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Day Fourteen: Hopkins, Belize – Calakmul, Mexico

Submitted by on Thursday, 19 February 2009No Comment

Day Fourteen
Hopkins, Belize – Calakmul, Mexico
338 miles

We had a long day in front of us so we left Hopkins early to try to get to our destination at a decent hour. After about forty miles I noticed my bike wobbling a bit and I looked down at my front tire.
Lloyd signaled me to stop and I realized I had a flat tire. I had a slash cut on my tire and I thought maybe a glass. I was prepared though and I pulled my patch kit and on the side of the road we try the delicate surgery of plugging it for the first time. My freshman status showed when I wasted two plugs. The third one finally stayed on. It only took about ten or fifteen minutes to keep going.
About fifty miles later I noticed the bike handling funny again. The tire was halfway flat. The plug didn’t work. I plugged it again, put some air on it and this time it seemed a go. But it was not going to be the last time. Twenty miles later it was flat again. I was beginning to worry.
I had used a plug kit I bought at the hardware store instead of the BMW kit my bike had. I told Lloyd: “Let’s trust the Germans” The plug shape was different, I put in but there was a tiny leak. I out another one and it seemed to hold air. We were on our way.
Reaching the Belize-Mexican border was uneventful and as always we had to wait an hour to cross. We were so excited to have crossed that we kept on going and we didn’t exchange any currency. I was shooting for a stay in Xpuhil were I had researched a place to stay.
What I didn’t know was that the town was really small. There was only one gas station and no banks. Luckily I had some left over Mexican currency in my wallet and we were able to get some fuel. The next town was hundred and fifty miles away.
Contrary to the popular belief, the dollar is useless in small towns. The place I had looked over the internet (Rio Bec Dreams) was fancy and expensive but we couldn’t even pay it so it didn’t matter. The owner; a expat, was a jerk and the only help he gave us was telling us to go to marker 98 which had a camping ground but the road was not marked. We were on marker 145.
It was almost dark. Lloyd was irritable because he had run out of smokes in addition to the long day of riding. I wanted to see Calakmul but we didn’t have any money. All I could think was that I was going to loose the opportunity to see it.
We had two choices; either drive thirty miles to find the camping ground or drive another hundred plus miles to get to Escarcega. It got dark quickly and because of road repairs, the markers disappear after number 100.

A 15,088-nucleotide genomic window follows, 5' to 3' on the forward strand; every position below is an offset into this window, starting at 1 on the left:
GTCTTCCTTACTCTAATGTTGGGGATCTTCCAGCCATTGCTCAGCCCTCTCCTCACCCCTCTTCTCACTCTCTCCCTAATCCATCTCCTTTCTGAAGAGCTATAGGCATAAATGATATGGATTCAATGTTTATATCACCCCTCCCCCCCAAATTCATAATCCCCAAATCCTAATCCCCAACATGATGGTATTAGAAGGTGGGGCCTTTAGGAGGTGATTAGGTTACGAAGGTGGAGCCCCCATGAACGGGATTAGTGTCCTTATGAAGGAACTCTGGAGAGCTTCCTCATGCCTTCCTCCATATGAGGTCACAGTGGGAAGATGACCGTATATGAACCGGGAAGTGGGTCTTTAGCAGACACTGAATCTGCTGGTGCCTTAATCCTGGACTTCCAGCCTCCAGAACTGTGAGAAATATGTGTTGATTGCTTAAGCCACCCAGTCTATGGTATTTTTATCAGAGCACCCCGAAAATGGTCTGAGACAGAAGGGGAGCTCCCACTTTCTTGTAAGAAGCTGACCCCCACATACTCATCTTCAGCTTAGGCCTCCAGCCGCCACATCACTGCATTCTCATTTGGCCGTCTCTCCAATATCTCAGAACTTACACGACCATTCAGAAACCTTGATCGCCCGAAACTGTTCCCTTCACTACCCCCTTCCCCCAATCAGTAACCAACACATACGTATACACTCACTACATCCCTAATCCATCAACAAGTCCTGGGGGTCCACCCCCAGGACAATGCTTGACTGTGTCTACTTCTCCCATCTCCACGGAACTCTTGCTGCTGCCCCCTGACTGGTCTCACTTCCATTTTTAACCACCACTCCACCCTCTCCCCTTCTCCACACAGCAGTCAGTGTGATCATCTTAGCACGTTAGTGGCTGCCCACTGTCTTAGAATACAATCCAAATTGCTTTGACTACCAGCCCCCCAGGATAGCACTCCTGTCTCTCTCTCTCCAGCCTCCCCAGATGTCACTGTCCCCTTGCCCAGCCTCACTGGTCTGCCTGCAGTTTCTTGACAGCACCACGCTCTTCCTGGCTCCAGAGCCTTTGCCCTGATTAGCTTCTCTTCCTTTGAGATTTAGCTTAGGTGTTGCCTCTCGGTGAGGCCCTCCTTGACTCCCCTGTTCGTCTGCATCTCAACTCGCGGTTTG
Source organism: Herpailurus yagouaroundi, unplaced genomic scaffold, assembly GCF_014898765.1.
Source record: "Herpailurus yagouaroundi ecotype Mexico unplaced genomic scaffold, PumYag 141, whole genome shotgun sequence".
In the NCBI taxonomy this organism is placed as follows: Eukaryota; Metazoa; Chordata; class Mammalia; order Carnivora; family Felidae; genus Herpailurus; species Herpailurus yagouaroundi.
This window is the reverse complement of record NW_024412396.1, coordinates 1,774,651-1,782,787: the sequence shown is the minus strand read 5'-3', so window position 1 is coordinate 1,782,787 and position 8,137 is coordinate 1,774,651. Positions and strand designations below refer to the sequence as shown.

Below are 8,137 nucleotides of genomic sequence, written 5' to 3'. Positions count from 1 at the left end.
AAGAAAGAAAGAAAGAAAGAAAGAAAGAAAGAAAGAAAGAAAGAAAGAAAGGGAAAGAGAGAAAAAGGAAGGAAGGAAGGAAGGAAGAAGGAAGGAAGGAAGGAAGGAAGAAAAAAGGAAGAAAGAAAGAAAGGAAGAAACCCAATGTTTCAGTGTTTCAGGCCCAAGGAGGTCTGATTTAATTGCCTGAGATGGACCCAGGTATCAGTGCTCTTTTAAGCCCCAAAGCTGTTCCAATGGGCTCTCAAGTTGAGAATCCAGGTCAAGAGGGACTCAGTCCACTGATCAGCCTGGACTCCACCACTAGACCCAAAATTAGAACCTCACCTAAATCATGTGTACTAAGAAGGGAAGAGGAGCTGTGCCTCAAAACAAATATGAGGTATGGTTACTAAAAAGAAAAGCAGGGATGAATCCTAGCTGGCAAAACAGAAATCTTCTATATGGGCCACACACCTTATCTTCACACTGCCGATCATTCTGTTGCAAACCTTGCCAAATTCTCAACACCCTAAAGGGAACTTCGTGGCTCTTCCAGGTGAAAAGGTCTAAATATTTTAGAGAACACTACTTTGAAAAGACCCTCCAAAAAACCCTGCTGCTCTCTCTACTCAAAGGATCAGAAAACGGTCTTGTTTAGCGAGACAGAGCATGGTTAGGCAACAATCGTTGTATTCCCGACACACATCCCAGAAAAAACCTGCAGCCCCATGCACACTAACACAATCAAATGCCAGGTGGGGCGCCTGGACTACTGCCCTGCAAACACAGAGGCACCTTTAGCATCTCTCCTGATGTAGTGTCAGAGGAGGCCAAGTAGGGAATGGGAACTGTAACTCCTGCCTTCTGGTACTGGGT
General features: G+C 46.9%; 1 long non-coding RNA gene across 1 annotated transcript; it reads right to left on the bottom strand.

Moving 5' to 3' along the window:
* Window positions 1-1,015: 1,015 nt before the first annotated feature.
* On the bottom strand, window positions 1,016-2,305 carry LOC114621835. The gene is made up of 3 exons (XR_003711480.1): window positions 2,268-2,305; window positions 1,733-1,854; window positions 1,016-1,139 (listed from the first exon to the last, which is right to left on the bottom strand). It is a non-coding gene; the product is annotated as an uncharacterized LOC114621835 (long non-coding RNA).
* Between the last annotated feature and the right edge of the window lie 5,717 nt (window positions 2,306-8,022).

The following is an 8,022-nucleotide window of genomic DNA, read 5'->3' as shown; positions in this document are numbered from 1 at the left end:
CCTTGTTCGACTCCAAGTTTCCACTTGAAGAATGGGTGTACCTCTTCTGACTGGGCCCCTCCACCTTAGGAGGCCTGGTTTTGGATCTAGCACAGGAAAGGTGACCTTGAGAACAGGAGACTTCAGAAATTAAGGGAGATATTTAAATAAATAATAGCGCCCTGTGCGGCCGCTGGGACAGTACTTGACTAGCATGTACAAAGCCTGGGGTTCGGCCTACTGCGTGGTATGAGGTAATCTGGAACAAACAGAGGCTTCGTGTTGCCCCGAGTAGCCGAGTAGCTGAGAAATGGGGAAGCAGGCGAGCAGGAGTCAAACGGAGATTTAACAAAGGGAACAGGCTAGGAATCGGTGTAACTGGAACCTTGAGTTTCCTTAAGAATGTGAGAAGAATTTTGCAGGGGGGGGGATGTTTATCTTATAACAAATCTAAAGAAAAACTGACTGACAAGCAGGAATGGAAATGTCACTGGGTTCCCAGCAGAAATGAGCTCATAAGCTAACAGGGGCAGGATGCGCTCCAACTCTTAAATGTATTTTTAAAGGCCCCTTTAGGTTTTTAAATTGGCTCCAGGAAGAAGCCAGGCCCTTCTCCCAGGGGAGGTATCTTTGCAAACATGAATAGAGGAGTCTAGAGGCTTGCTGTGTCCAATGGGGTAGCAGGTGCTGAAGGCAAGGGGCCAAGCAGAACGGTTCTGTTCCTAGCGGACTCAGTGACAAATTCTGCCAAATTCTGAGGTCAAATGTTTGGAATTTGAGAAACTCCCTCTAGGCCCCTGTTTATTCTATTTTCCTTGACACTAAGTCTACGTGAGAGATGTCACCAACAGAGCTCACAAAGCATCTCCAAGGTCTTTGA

My eyes were wide open trying to find the intersection. At some point there was a road and we turned in. It looked more like a jungle road and it definitely didn’t look like what I was trying to find. It wasn’t it.
Faith seemed sealed. We were going to have to drive to the next town. Right after I said that I saw the intersection and made the decision to find the place. The road was also the entrance to the Calakmul National Park.
The road came to an intersection. I wasn’t sure which way to take so I went to the left. About a mile later we got to a hotel. I asked about camping grounds. An American man told me it wasn’t there but to wait a minute because the kid who administers the camping place was there.
I explained we didn’t have any Mexican currency and if it was possible to exchange some at the hotel. It was late and the cashier was closed. They didn’t have any and worst of all I didn’t have any small bills.
I wanted to see the archeological site but without local money we would have to drive to the next town. The American man said he might possibly had change for a fifty. The only fifty I had, was in my bike, stashed. He didn’t give me the best rate but it was enough to get us through one more day. I said ok and proceed to pull the money out of the bike.
We followed the kid and got to the camp. The stars were bright showing us the way. It was a gorgeous set up in the middle of the forest, very rustic and very eco-friendly.
The shower was a bucket and the latrine style toilet was a first. It looked like a western toilet but it had two holes: one for urine and one for feces. After you take a dump you have to pour sawdust which is later convert to compost. We had home made tortillas and quesadillas for dinner.

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